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Texas, Western Points Pace Advance; Futures Gain On Production Stats

Physical prices Monday were up a nickel on average as West Coast traders reported power shortfalls resulting from a delayed restart of nuclear generating capacity, and warm temperatures in Texas added to loads. Government figures reported a modest decline in natural gas production and futures romped higher. At the close of trading June had increased 9.9 cents to $2.285 on stout volume, and July gained 9.5 cents to $2.394. June crude oil eased 6 cents to $104.87/bbl.

California and western points led the day's advance as both San Onofre nuclear plants as well as Diablo Canyon 1 remained offline and Diablo Canyon 2 's continued attempts to increase output after difficulties late last week with marine organisms clogging intake pipes.

Quotes at SoCal Citygate added nearly 15 cents and SoCal Border was up about a dime. PG&E Citygate was seen 8 cents higher.

Prices firmed along pipelines bringing gas west from the Rockies. Malin added nearly a dime, and gas at Opal rose by 7 cents.

It was unclear when Diablo Canyon 2 would be back at full capacity. "I know Diablo Canyon 2 is ramping up," said a California trader.

Points in Texas also surged as traders pointed to an increase in loads. "Demand is picking up. It's getting hotter everywhere and it's certainly hotter down here," said a Houston-based marketer.

"It's warmer in Chicago, and a lot of areas are going to be burning more gas. Midland, TX was 104 last week. That's hot."

Gas on NGPL S TX was seen 7 cents higher and deliveries to Texas Eastern E TX rose close to a dime. Gas at Katy was approximately a dime higher and parcels at Waha were up 8 cents.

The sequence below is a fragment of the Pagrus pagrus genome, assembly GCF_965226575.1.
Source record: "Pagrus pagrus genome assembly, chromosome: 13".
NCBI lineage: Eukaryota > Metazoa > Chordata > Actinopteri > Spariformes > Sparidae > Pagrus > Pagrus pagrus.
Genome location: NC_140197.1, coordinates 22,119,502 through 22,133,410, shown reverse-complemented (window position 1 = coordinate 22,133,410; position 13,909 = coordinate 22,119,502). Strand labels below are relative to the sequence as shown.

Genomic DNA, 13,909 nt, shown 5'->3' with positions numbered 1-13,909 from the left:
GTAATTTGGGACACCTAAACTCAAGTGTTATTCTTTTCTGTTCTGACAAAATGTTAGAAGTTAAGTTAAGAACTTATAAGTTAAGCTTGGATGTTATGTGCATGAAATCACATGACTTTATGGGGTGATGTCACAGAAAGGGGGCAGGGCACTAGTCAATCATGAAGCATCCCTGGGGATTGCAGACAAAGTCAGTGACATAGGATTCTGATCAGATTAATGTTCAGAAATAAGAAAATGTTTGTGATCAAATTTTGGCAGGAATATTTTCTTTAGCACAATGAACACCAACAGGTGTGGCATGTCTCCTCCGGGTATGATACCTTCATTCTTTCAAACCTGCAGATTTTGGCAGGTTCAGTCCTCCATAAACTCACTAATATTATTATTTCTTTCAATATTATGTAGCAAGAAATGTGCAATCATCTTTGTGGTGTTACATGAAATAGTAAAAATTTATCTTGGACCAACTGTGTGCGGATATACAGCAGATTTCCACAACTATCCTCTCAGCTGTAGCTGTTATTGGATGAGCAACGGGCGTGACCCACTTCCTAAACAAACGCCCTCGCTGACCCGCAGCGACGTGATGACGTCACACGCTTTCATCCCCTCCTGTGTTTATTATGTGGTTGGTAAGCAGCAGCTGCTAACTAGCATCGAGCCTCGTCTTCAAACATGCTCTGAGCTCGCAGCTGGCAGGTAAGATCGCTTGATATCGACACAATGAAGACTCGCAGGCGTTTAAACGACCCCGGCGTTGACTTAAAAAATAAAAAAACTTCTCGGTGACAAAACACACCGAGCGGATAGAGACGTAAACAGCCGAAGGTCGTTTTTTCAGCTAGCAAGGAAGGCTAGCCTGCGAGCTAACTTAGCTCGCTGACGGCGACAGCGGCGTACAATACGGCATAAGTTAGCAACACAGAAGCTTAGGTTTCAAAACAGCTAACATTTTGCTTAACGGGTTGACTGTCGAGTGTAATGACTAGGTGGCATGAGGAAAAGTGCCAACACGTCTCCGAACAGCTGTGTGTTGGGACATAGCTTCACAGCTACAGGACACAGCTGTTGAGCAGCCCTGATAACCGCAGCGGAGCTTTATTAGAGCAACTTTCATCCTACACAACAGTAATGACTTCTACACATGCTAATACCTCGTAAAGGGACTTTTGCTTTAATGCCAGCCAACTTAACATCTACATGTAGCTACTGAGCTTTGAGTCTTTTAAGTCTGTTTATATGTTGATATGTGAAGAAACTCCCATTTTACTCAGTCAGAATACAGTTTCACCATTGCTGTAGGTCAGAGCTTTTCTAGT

A report by the Energy Information Administration showing a slight decline in production was all it took for futures traders to cover shorts and lift prices.

"You saw a little short covering in the $2.22 to $2.23 area and it might trade to the $2.35 to $2.40 in the next day or two. I think there will be more short covering, and I think we could see another 15 cents higher before it heads back down," said a New York floor trader.

"There is resistance at $2.40, so I think it should stop right in that area."

The Energy Information Administration reported that natural gas production in the Lower 48 for February decreased to 72.32 Bcf/d from January's 72.74 Bcf/d or 0.6%. Other areas in the Lower 48 showing a decline were Wyoming, down 3.5% and Louisiana, off by 4.8%.

Although Monday's gains could be a game changer, Friday's positive settlement was not seen by analysts as having much staying power. "Market sentiment seems to be supported by the idea that the market has rebalanced to at least some degree by a perceived weakening in production and coal-to-gas switching by power utilities," said Tim Evans of Citi Futures Perspective.

"However, we would also note that the recent weather has been a key element of support with some record-high April temperatures set in some parts of the South. On April 25 there were readings as high as 111 [degrees] in Texas, within 2 degrees of the all-time April peak for the state.

"The key point is while the heatwave is supportive for now, putting a dent in the storage surplus, there may be not much of a shift in the background supply-demand balance as the bulls are hoping for."

Market rebalancing may come sooner than later. The April 27 report by Baker Hughes showed not only a reduction in the number of gas-directed rigs but also a decline in total rigs and horizontal rigs. Gas rigs fell by 18 to 613, 269 less than a year ago, and total U.S. rigs plunged 27 to 1,945, still above the 1,818 operating a year ago. Horizontal rigs fell 16 to 1,139, higher than the 1,023 active one year earlier.

Weather forecasters look for above-normal temperatures across the South. WSI Corp. of Andover, MA, in its six- to 10-day outlook predicts a broad ridge of above-normal temperatures centered over Tennessee. "The warmest anomalies are anticipated over the Tennessee Valley, where readings may average as 10 degrees above normal. More seasonable readings are forecast over the western third of the country," it said in its morning outlook.

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